First, an apology for my recent inconsistency with posts. I’m discovering, as I'm sure many of you already have learned, that travel makes posting systematically quite challenging. But it is summer, and what is summer for a teacher if not a time when routine is turned upside down, right? Summer is also a time for adventure.
This week, our adventures have taken us to Connecticut and then to Maine to vacation and visit family. We’ve spent the week in a “camp” on a Maine lake. It’s been breathtakingly beautiful. The weather has been perfect and we’ve explored Schoodic Point, Cadillac Mountain, and other parts of Acadia Park. We indulged in lobster and shopped at L. L. Bean. Today we head to Connecticut to spend time with family before returning to Virginia.
Among other things, I got to see Stephen King’s house in Bangor. Here are a couple of pictures of our brief visit.
The truth is that in addition to vacation and preparation for the revisions that (finally, after a million distractions and delays), I have spent a tremendous amount of time this week considering the way that we handle race issues in our writing and in our classrooms. The Trayvon Martin case has brought to mind the way that race relations function in our society and more specifically in our schools. How can we teach children to talk about race and culture (which must be a necessary step in the process to end potential fear and scorn of the other) when we as a nation seem incapable of discussing it? How can we help students learn about and overcome their own biases and prejudices when we consistently ignore our own? I’ll consider that issue in a future post about addressing racial and cultural diversity in the classroom. These are questions that have weighed heavily upon me in my teaching career, highlighted by recent events which I am still processing, but promise to share in the near future.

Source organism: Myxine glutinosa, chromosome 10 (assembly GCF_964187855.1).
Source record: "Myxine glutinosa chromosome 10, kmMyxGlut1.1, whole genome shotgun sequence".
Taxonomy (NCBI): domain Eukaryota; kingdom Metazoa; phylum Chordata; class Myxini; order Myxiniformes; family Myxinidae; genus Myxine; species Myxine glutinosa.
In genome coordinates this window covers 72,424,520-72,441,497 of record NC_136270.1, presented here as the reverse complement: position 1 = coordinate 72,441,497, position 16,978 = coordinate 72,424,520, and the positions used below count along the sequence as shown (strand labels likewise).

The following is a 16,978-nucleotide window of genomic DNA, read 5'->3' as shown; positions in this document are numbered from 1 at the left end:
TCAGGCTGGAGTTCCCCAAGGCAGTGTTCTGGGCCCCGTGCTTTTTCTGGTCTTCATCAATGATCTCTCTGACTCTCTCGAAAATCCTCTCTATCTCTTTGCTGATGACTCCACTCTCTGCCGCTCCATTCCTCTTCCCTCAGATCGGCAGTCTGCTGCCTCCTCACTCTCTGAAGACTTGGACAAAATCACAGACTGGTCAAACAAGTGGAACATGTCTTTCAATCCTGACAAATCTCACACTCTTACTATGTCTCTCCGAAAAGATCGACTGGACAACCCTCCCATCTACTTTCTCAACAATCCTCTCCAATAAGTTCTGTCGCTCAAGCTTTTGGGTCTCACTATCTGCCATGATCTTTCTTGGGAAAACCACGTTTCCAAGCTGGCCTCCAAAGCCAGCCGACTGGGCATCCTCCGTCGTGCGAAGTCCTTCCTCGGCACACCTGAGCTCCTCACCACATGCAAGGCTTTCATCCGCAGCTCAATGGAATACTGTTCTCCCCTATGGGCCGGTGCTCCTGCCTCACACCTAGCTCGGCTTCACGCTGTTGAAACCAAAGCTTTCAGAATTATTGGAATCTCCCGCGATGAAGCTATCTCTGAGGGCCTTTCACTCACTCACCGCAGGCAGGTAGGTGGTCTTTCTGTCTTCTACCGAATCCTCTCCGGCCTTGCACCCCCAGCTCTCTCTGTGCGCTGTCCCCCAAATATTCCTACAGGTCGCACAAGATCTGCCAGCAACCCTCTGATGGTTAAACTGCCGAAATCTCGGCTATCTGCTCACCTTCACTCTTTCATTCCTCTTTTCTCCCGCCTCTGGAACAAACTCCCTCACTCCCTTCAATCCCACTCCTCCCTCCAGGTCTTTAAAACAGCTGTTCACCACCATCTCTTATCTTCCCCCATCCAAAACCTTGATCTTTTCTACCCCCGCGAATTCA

Coming next week: a post on teaching Divergent by Veronica Roth in the classroom! I’ll include specific ideas, a project, and materials.
"that love is just a shout into the void, and that oblivion is inevitable, and that we're all doomed and that there will come a day when all our labor has returned to dust, and I know the sun will swallow the only earth we'll ever have..."
© K. Ashley Dickson and Teaching the Apocalypse 2019. Unauthorized use and/or duplication of this material without written permission from this blog’s author is strictly prohibited. Excerpts and links may be used, provided that full and clear credit is given to K. Ashley Dickson and Teaching the Apocalypse with appropriate and specific direction to the original content. All thoughts and ideas are the author's and do not represent any employer.